As 2018 begins there are tensions on the Korean Peninsula, protests in Iran and ongoing conflicts across the Middle East.
On Kim Jong Un's statement that "the button for nuclear weapons is on my table," and indications the North is open to direct talks with South Korea
"First of all, I'm just trying to picture that big red button on his desk. But I assure you he does not have the capability at this moment to use an intercontinental ballistic missile with a nuclear weapon to reach the continental United States. He is certainly moving in that direction. But let's focus on the positive here, and that is a real opening, and we ought to seize it, and the United States and China could have a role to play, we could expand this to four-party talks. But let's start small. Let the two Koreas have the conversation, and hope diplomacy prevails."
On whether the North or South would want the U.S. involved in talks
"I'd say at this moment, probably not. And I would say that we have compromised our ability, but we haven't fatally ended it. And I think there's still time for the United States to play a positive diplomatic role here. And this gets us into the discombobulation in the Trump administration where we have the president tweeting, talking about 'diplomacy won't work,' and yet we have a secretary of state saying, 'Of course we need to try diplomacy,' and a secretary of defense somewhere in the middle. The administration has to get its messaging straight. If it does, we have a role to play here."
On retired Navy Adm. Mike Mullen saying the U.S. is closer to nuclear war with North Korea "than we have ever been"
"I disagree with his view that we do not have a diplomatic option here. I will say this: I agree that we are closer to a war than we have been certainly in my career stretching back four decades. I'd say the chances of a full-on war are about 20 percent. But I think there's still a 70, 80 percent chance that diplomacy can work this thing out, and we ought to, again, seize on this tiny opening we're seeing from Kim Jong Un."
"The administration has to get its messaging straight. If it does, we have a role to play here."James Stavridis, on diplomacy between the U.S. and North Korea
On how President Trump and his administration are approaching North Korea
"We have certainly his tweetstorms on display, but let us hope that the cadre around him — Gen. John Kelly, chief of staff, [Secretary of Defense] Gen. Jim Mattis over in the Pentagon, Secretary of State Tillerson — will move him off of this aggressive rhetoric and move us toward openings. Meanwhile, what we should be doing is increasing our intelligence, working closely with our South Korean partners to learn more about what's really happening in the North, increasing our missile defense, upping our cyber options. We have a lot we can do, and I would throw into the mix a maritime interception operation to really enforce this new round of sanctions. All of those are measures short of war that we ought to be pursuing."
On the Iran protests
"The protests I would say represent both an opportunity and a danger. The opportunity is that if we play our hand of cards well, and are relatively in the background on this, there is a real chance here of exchanging the regime in Tehran. On the other hand, the danger is if we get too aggressive we'll make the story not about the protests, but about us, as 'the Great Satan' we will become a rallying cry within Iran. And that would be disastrous and would set back the possibilities of a real regime change. So my argument is, yes, let's be involved in this, let's however do it through our allies, let's work through the Saudis, the Jordanians. But overtly pounding the table and calling out the regime at this minute is gonna lead to an explosive turn within the country against the United States, and that will hurt this resistance. So we have to play our cards very carefully."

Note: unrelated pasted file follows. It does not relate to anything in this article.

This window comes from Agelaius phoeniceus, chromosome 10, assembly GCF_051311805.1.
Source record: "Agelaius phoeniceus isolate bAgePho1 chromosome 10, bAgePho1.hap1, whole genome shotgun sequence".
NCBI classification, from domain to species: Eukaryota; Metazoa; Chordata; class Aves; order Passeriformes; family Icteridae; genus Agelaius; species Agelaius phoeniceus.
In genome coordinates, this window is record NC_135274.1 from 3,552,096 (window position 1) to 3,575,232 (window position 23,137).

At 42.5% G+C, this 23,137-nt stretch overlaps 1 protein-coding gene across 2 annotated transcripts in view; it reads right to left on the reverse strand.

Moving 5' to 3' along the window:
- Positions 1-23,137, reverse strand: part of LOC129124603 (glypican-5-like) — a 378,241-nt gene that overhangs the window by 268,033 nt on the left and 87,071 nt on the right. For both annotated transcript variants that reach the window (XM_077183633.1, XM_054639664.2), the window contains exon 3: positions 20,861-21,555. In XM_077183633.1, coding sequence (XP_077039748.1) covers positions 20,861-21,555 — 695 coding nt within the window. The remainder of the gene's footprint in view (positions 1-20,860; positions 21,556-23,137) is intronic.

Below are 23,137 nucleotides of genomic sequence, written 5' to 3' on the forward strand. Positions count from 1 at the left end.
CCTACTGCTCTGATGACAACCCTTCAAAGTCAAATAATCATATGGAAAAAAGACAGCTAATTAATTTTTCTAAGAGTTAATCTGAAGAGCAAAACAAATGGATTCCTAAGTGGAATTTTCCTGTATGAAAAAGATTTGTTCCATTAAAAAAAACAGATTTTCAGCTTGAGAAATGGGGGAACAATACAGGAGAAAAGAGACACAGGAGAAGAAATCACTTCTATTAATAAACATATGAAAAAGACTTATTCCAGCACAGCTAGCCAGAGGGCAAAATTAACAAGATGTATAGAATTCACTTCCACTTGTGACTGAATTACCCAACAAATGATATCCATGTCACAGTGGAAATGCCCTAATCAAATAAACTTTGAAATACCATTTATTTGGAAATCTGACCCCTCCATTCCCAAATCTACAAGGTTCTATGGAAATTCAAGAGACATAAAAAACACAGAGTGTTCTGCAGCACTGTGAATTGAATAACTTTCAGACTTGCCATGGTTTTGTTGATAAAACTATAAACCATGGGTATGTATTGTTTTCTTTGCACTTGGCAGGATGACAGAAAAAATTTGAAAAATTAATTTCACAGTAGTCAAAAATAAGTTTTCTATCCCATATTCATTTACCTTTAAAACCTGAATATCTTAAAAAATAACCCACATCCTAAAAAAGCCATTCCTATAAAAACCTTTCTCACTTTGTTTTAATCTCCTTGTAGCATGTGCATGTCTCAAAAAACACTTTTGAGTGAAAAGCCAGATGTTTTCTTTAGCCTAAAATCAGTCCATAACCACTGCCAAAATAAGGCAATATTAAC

On whether the U.S. has hobbled its ability to exert influence during moments like the protests
"Let's face it, the uber-story in all of this — North Korea, Iran, the Islamic State, what happens in Syria, how to confront Russia for intrusion in our election — the uber-story here is the United States withdrawing from positions of leadership around the world. So that when we do have an opportunity like we do at the moment in Tehran, or a diplomatic opportunity in North Korea, we have reduced our own ability to engage — not only with our domestic policies ... but also our overt sense of withdrawal, say from the [Paris] climate agreement, or from the Trans-Pacific Partnership. All of these are signals to the world that the United States doesn't want to lead. Then when we have an opportunity like this, we have much less ability to engage."
"Overtly pounding the table and calling out the regime at this minute is gonna lead to an explosive turn within the country against the United States, and that will hurt this resistance."James Stavridis, on the Iran protests
On the prospect of China filling a global leadership void left by the U.S.
"The most important speech of 2017 was not made in Washington, D.C. It was made in Beijing by Xi Jinping, the leader of China, talking about, now is the time for China's emergence as a global power. And that doesn't mean the United States and China must go to war or will go to war, but it means we have serious competition in the world, and our value system — democracy, liberty, freedom of speech, human rights, gender equality — we executed imperfectly but it's the right set of values, and we will be challenged by a very different system from China. They are willing, ready and able to step into these leadership voids we are creating."
This article was originally published on January 02, 2018.
This segment aired on January 2, 2018.